Only let down I see is the exclusion of a UHD bluray drive, that’s what they need to add to the next iteration of the PS4. (not that I would use it, but the xbox one S has it and so will the X)

  • John Collins

    Sony may have the head start but with the merging of Xbox and Win10, it would be nice to have a headset that can play Steam games and also transfer to the Xbox/Living room. And I also use it as my main hub and IR blaster. My PC for Rift is in another room just dedicated to PC. I see how it would be better to jump in now before it gets to late but with each hardware maker searching for wireless solutions and the right tracking.

    • Master E

      I was really hoping, and still hoping for, some sort of Windows 10 emulation app on the Xbox X that would open up a majority of pc gaming and peripherals.

      In fact… I’d like to know why this hasn’t happened yet? It seems like such a no brainer power move if they did something like that.

  • flamaest

    Idiots. Sony PSVR here I come.

    • CMcD

      It’s cool man and if you get the itch you can build a pretty affordable vr capable pc and upgrade to vive or rift.

      • MaeseDude

        They are great, but they lack the Aim controller…

    • CMcD

      It’s cool man and if you get the itch you can build a pretty affordable vr capable pc and upgrade to vive or rift.

  • Master E

    Microsoft sure has to clarify a lot of things as of late.. ie. what was actually running their tech demos for some games at E3, wether or not VR will be supported (since they really made it seem like it was on its way prior to E3), the definition of “Launch title” , and what exactly is their version of 4K.

    That all being said… I applaud the wait for more perfected technology, just expected this to be a major reason I go get an Xbox X… that reason is gone for the foreseeable future.

  • Nadim Alam

    What a jackass, they just want to sit on there asses and let everyone else do the work and then probably just jump on board when they see it picking up.

    They should be instead trying to help better the vr market, allowing customers to plug in oculus rift atleast to the new xbox1x would have helped push vr a long long way forward!! If everyone started doing what these guys are doing and waiting on others then the vr market would be dead pretty quickly.

    This is a huge blow to the vr market because of these lazy gits! Just imagine the amount of development possibility that would have opened up in VR if oculus rift worked on the Xbox. So many more big Dev companies would have also jumped on board and we would have had so many more AAA VR titles release, it would have helped everyone!!!

    • Tenka

      I agree with everything you said except the part where its supposedly a “huge blow” to the VR Market. If anything its a blow to the Xbox One X console as its just one less reason to buy the thing.

      Lacking VR support will not hinder PC VR in anyway and it will only let Playstation get further ahead with PSVR.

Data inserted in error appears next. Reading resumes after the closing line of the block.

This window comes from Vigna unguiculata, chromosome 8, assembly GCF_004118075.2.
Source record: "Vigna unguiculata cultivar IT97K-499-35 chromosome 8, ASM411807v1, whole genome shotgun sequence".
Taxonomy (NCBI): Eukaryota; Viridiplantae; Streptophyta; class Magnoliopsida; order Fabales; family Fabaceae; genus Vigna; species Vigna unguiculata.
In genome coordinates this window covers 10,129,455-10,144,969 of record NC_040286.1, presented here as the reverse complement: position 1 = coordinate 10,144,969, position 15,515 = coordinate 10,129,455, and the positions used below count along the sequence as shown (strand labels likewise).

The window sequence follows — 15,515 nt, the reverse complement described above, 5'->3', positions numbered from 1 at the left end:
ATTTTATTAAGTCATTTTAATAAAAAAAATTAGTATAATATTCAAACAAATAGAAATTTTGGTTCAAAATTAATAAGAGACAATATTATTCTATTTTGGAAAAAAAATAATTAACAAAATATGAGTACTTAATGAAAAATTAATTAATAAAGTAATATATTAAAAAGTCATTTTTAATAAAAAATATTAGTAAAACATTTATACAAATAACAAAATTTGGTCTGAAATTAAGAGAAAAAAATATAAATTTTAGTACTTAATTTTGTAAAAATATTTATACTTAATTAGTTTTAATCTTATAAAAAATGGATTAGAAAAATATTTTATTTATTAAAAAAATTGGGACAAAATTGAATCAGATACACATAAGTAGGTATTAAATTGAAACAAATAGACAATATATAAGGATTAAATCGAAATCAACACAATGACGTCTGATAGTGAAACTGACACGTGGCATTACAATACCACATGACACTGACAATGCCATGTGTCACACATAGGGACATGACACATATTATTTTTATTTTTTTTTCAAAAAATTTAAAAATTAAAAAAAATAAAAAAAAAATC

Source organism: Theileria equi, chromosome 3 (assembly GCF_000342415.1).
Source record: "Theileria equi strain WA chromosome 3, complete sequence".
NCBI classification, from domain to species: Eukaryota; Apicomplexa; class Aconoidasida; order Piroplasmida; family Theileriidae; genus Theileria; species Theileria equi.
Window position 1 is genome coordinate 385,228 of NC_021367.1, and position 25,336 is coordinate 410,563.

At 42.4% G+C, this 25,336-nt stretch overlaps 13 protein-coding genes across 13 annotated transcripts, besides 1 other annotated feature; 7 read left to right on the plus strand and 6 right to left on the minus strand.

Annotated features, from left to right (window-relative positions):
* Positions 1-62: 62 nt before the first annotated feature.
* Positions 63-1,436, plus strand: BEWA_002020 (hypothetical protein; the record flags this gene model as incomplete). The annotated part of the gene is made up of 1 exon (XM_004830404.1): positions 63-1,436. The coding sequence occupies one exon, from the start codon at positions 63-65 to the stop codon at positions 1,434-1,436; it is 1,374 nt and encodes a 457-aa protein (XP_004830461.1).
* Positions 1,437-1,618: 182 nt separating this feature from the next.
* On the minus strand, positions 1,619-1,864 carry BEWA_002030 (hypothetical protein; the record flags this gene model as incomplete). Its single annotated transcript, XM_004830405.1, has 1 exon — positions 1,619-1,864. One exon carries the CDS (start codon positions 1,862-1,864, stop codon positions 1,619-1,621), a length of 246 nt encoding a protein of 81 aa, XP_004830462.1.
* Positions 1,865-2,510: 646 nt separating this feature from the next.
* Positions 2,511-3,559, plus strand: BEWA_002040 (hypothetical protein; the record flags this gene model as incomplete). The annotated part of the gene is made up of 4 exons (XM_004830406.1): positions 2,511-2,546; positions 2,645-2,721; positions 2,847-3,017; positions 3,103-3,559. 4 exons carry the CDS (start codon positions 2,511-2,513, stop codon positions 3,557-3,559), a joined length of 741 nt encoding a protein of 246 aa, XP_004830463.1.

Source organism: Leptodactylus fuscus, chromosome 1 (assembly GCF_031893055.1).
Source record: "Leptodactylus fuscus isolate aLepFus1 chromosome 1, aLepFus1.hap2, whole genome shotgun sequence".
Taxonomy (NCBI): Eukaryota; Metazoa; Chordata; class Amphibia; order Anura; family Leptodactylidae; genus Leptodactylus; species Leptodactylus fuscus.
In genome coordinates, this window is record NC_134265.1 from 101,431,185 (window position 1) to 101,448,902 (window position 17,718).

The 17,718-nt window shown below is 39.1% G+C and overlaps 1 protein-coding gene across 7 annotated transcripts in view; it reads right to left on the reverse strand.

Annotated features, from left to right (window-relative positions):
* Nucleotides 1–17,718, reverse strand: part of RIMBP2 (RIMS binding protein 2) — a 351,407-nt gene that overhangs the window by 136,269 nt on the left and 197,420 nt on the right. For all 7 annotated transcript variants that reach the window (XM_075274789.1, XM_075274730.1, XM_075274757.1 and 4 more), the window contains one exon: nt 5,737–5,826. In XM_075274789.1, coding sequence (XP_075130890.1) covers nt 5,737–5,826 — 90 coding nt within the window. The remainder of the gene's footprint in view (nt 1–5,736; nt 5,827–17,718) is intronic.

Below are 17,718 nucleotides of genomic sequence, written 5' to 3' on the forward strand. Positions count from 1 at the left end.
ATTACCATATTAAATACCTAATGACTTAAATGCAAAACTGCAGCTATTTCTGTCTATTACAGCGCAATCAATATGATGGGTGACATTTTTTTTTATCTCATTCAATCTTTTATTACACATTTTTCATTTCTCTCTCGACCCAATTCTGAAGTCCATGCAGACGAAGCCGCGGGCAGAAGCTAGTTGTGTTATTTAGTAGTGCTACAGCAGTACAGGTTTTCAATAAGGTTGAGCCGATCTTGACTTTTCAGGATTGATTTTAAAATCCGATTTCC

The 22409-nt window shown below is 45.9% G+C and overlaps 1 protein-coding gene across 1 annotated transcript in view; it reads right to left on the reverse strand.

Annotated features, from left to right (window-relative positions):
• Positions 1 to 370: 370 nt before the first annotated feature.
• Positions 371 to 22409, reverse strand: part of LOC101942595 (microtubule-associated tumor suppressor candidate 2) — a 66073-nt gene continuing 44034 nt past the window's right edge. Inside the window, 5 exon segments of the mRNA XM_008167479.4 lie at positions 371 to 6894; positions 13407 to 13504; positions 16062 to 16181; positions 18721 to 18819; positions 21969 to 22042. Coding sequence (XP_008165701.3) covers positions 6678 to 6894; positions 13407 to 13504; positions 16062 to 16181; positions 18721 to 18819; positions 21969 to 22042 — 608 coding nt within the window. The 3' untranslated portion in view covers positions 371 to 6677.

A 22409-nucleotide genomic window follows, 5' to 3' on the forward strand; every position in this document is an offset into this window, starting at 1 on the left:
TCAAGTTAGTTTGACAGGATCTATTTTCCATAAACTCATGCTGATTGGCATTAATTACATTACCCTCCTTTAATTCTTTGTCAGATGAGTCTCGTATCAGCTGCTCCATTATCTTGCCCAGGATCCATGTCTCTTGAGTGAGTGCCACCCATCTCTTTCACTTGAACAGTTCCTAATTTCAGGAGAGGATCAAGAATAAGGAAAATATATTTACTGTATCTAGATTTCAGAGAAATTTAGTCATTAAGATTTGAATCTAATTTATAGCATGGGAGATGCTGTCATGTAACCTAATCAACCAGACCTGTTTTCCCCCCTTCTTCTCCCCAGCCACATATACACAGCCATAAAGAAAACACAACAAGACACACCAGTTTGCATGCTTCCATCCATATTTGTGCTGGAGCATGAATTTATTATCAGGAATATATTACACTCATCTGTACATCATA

• Nadim Alam

        The reason it’s a huge blow I think is because oculus rift many people already own so the user base was already there. They just had to enable it on the console. Plus with the PS4vr people still need to buy a separate headset for the console and another for the pc. But the Xbox could have enabled the same headset for both pc and console, this would have made the user base reach much higher!

        • Tenka

          It’s not that simple, Microsoft and HTC or Oculus/Facebook are different companies. In order for the Xbox to support Oculus or Vive, those companies need to come to an agreement, usually a licensing agreement, one that would require money to be paid or % profits to be shared or some sort of effect. On top of that HTC/Oculus would then need to develop a SteamVR/Oculus Home platform specifically for the Xbox.

          No, the easiest way for Xbox to support a VR HMD is to have one designed for it (like PSVR) or at least for it to support the upcoming Asus/Microsoft HMD (Which I think it still might in the future).

      • MaeseDude

        You have a point, as I have an Xbox One S, and one of the few reasons (I have no 4k tv/beamer) for me for upgrading to the new one would indeed be VR. But as it stands, I will keep doing that with PSVR.

    • Jason Mercieca

      The VR market wont suffer a bit if the new Xbox has no VR, instead it will be the Xbox sales which will suffer.
      The guy just said “forget vr for the new xbox” in the nicest manner haha.
      Anyways i never been keen on game consoles cause i really want the best graphics and performance available to tech and no game console ever delivered that, not putting game consoles down but well its logical i guess, just the graphics card of a PC is more expensive than the entire console so its to be expected.
      Get a PC with a 1070/1080 and htc vive if u really want good VR, just an advice you be glad u followed…

  • Yeah, the current VR solutions aren’t exactly perfect for the typical living room experience at this point in time (there’s just a lot of hassle involved), but I’m still very happy at least a few companies have jumped into VR sooner rather than later.

  • RipVoid

    Typical Microsoft, they always lag in innovation and let others lead the way. My interest in the new xbox is now zero. They might as well call it the xbox zero x.

  • trekkie

    I think what we are really waiting for are smartglasses. Thats the platform which will bring MR in a practical manner to the masses. VR I guess will always remain a nerdy thing and the high end PC + Vive/Rift is perfect as it stands now. But consoles+VR is a stupid idea. Its just a gimmick.

  • David D. Taylor

    As a fan of xbox, I am disappointed with the news that it’s not coming soon. BUT, I do understand why. Don’t boo Microsoft, when they are working hard to create a mainstream PC VR ecosystem. That is ambitious, and is a good goal that would help the VR industry greatly by making PC VR accessible to the masses.

    On top of that… even though I don’t agree with Phil… I do understand his thoughts that wireless VR is the best case scenario, a goal to work towards, for console based VR. To have to run a cord across the room to your couch would be a pain. His idea is correct, but I think they shouldn’t wait to get into the VR market for the xbox.

  • tommywarpspeed

    In my opinion the resolutions in the vive, rift, and psvr could use a LOT of improvement!. What I am excited about is the 8k vr headsets (4k per eye).